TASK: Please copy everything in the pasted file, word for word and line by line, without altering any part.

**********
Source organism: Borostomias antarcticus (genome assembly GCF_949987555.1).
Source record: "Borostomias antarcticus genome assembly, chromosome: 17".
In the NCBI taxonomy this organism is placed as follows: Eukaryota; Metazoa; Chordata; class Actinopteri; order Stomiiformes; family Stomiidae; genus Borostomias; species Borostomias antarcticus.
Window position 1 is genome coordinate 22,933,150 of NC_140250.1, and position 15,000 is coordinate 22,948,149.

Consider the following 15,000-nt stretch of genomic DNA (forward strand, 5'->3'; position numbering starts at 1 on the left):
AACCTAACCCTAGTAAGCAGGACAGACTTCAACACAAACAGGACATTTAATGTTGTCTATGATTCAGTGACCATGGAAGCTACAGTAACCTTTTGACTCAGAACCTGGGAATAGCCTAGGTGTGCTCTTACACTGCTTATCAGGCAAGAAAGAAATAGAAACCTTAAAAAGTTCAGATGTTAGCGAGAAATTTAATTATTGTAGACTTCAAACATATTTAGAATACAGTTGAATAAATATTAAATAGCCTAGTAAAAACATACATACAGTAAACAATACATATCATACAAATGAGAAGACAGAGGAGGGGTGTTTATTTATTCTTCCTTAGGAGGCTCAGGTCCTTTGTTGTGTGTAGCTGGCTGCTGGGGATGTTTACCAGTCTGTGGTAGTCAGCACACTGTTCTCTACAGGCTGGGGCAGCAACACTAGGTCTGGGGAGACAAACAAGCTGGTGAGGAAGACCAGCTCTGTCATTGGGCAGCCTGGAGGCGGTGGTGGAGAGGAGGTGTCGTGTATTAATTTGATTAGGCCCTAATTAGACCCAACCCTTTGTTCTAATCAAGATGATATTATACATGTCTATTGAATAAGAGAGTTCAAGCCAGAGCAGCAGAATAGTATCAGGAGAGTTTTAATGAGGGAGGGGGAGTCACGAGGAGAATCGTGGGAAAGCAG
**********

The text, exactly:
Source organism: Borostomias antarcticus (genome assembly GCF_949987555.1).
Source record: "Borostomias antarcticus genome assembly, chromosome: 17".
In the NCBI taxonomy this organism is placed as follows: Eukaryota; Metazoa; Chordata; class Actinopteri; order Stomiiformes; family Stomiidae; genus Borostomias; species Borostomias antarcticus.
Window position 1 is genome coordinate 22,933,150 of NC_140250.1, and position 15,000 is coordinate 22,948,149.

Consider the following 15,000-nt stretch of genomic DNA (forward strand, 5'->3'; position numbering starts at 1 on the left):
AACCTAACCCTAGTAAGCAGGACAGACTTCAACACAAACAGGACATTTAATGTTGTCTATGATTCAGTGACCATGGAAGCTACAGTAACCTTTTGACTCAGAACCTGGGAATAGCCTAGGTGTGCTCTTACACTGCTTATCAGGCAAGAAAGAAATAGAAACCTTAAAAAGTTCAGATGTTAGCGAGAAATTTAATTATTGTAGACTTCAAACATATTTAGAATACAGTTGAATAAATATTAAATAGCCTAGTAAAAACATACATACAGTAAACAATACATATCATACAAATGAGAAGACAGAGGAGGGGTGTTTATTTATTCTTCCTTAGGAGGCTCAGGTCCTTTGTTGTGTGTAGCTGGCTGCTGGGGATGTTTACCAGTCTGTGGTAGTCAGCACACTGTTCTCTACAGGCTGGGGCAGCAACACTAGGTCTGGGGAGACAAACAAGCTGGTGAGGAAGACCAGCTCTGTCATTGGGCAGCCTGGAGGCGGTGGTGGAGAGGAGGTGTCGTGTATTAATTTGATTAGGCCCTAATTAGACCCAACCCTTTGTTCTAATCAAGATGATATTATACATGTCTATTGAATAAGAGAGTTCAAGCCAGAGCAGCAGAATAGTATCAGGAGAGTTTTAATGAGGGAGGGGGAGTCACGAGGAGAATCGTGGGAAAGCAG